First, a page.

Denis Johnson: An Introvert Genius With Dynamite In His Fingertips

The incumbent ward of the great American novel, Denis Johnson follows in the footsteps of Bukowski and Kerouac, refusing to be stupefied by the myth of the American dream.
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It's interesting that out of all the historical art movements, the great American novel has stood the test of time. Rock and roll has long ago been diluted into a digital, machine like age, which is a shame given it's power and potential but American literature still thrives to find an original voice, an individual capable of being controversial enough to wind up the sensibilities of liberal America and talented and disciplined enough to see the job through.

There's a certain romance in this which is particularly distinctive to publishing houses in the states.

There's a difference across the Atlantic in what the authenticity of this voice means compared to its British cousin. In the UK, the novel is still, for the most part governed over by the middle to upper classes. Apart from Irvine Welsh, no real working class writer has came smashing through with a closed fist. American fiction on the other hand is a steady uppercut through time, branded through with angry, thrilling young voices born on the wrong side of the tracks. Writers like Algren, Kerouac, Bukowski, Selby Jr and Denis Johnson. An introverted genius who shuns publicity and celebrity but who has absolute dynamite in his fingertips.

Johnson's books are not so much the death of the American dream as it's frayed core. The lost, the disenfranchised, self destructing their small lives in even smaller towns.' Feeling dizzy as the stars through parked cars,' as the singer Elliot Smith once sung. In one of his early and most famous works 'Jesus' son', Johnson interlinks the lives of several of these characters to brilliant effect.A hospital janitor under the effect of hallucinogens who saves the life of a man stabbed in the eye by his wife. A drifter who claims to have an extra sensory perception by knowing he is about to be in a car crash. Various addicts and murderers drop in on the story too not dramatically but slowly, as if they're moving through thick liquid. Johnson seems to suggest that Dante's seventh circle of hell isn't below the surface at all but in the bars and apartments of his hometown Iowa.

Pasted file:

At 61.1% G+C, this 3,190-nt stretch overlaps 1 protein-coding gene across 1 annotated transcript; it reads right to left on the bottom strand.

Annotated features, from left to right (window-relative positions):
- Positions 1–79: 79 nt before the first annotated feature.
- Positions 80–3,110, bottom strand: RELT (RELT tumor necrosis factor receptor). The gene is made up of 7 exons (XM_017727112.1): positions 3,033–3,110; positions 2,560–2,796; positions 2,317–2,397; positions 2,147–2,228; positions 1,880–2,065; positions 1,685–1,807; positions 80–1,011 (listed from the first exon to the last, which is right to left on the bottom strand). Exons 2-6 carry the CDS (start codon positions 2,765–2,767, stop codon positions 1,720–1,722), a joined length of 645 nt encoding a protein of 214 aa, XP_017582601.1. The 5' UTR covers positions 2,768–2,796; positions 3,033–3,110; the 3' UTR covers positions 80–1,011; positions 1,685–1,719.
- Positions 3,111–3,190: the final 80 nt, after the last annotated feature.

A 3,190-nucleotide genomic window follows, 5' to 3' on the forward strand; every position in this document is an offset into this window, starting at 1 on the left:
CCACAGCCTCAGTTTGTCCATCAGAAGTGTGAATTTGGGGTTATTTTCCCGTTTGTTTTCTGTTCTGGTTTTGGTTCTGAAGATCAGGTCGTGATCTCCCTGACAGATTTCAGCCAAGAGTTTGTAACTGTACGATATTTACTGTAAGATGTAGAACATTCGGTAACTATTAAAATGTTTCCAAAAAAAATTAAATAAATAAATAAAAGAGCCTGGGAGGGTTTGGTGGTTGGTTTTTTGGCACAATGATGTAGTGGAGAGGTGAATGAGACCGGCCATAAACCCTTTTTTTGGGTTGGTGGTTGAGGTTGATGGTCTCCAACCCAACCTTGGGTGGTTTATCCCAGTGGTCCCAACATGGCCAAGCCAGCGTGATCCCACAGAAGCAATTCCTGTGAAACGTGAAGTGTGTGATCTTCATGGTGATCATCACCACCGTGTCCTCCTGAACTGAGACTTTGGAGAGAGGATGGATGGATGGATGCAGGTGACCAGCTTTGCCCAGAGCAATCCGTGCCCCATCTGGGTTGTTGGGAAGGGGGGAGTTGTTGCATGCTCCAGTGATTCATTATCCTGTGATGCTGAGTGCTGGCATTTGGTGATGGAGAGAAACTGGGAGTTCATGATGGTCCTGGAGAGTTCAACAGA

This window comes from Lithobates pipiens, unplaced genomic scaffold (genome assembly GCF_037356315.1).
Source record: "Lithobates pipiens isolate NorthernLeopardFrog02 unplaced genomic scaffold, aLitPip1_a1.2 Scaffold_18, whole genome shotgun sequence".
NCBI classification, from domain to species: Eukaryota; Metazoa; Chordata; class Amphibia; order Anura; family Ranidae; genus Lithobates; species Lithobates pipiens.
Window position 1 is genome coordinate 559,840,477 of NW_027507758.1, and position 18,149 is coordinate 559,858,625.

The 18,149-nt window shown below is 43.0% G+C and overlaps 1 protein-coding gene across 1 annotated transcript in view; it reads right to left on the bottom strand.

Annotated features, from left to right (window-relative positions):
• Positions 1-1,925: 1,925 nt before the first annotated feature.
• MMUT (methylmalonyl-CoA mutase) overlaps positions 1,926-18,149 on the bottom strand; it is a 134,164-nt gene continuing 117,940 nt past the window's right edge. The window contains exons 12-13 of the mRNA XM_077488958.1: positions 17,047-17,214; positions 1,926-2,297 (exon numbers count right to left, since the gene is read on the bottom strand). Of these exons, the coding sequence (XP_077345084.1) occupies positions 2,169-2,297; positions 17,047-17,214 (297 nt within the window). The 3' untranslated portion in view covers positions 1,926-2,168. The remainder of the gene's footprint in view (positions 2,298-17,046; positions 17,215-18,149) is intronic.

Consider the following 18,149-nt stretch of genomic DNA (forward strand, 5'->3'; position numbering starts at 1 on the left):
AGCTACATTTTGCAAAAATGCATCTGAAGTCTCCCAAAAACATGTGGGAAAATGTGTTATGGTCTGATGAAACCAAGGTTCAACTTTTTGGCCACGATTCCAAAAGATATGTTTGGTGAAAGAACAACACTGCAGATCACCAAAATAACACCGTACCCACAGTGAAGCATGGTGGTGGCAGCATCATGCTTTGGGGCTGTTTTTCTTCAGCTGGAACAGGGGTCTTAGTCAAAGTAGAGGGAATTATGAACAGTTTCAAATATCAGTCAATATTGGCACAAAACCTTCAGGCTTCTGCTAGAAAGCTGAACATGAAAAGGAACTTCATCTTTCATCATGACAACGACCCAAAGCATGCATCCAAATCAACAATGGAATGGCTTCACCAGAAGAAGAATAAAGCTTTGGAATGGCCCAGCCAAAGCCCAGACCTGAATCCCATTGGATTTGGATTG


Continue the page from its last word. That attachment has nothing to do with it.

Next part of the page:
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In 'angels', a story of a heist that goes terribly wrong, Johnson writes the following about a man, who after too many bad decisions finds himself on Death Row.

'It takes the violence inside a man to wear him away or consume itself, depending on who is the candle and who is the light.'

These are lines hand carved by a master. Johnson doesn't pin end his books with street hassle poetry or hand wringing morality but when he does say something something about the human condition - it has some sense of echo to it. Those lines could be about a football hooligan or a terrorist or an evil dictator staring through evil shades into a death pit. That's the fantastic thing about Johnson really. Unlike other writers stuck fast to the confines of their genre like superglue, his ambition and the sheer scope of his work is huge.

There are many in fact that believe his Pulitzer prize nominated book 'train dreams' should have won the hallowed title in 2008. It didn't, after the Pulitzer hierarchy controversially chose, at the last minute not to award a prize that year. Even the judges raised a massive eyebrow at the decision, and much like his criminally ignored dip into the conventional crime genre 'nobody move' - many feel he's been the victim of certain politics from certain quarters. Whilst many writers champion Johnson ( Scottish writer Alan Warner has written articles about him ) Johnson's stance on publicity and award ceremonies remains strictly old school. Like Bukowski he no doubts sees fame as 'an old woman sat outside my window'. In his refusal to play the game, he may have silenced himself out of certain awards and professor roles but his integrity has remained beautifully intact.

His accessibility is another key to his genius too. I've never come across anyone who hasn't read Denis Johnson and thought his prose wasn't an easy world to gain entry to. His short, clipped sentences have no superfluous fat on them. With a surgeon's precision he strips away language and background till all your left with is a blue centre light popping on the page. It may seem an easy thing to do to an outsider, but actually it's a style only for the very big boys. As Johnson writes in Jesus' Son...

'The travelling salesman fed me pills that made the lining of my veins feel scraped out, my jaw ached, I knew every raindrop by its name. I sensed everything before it happened.'

It seems quite ironic that the title of that same book was taken by Johnson from the band the Velvet Underground. Much like Lou Reeds gang of malcontents, his influence is such that whilst he may not have had huge commercial success almost anyone who comes across his work feels almost an urge to pick up a pen or to sit at a computer screen and create their own world. It's a gift that great artists always pass down and one which Johnson may or not be supremely aware of. As long as he keeps on writing those wonderful novels from his bunker in Iowa, it hardly matters.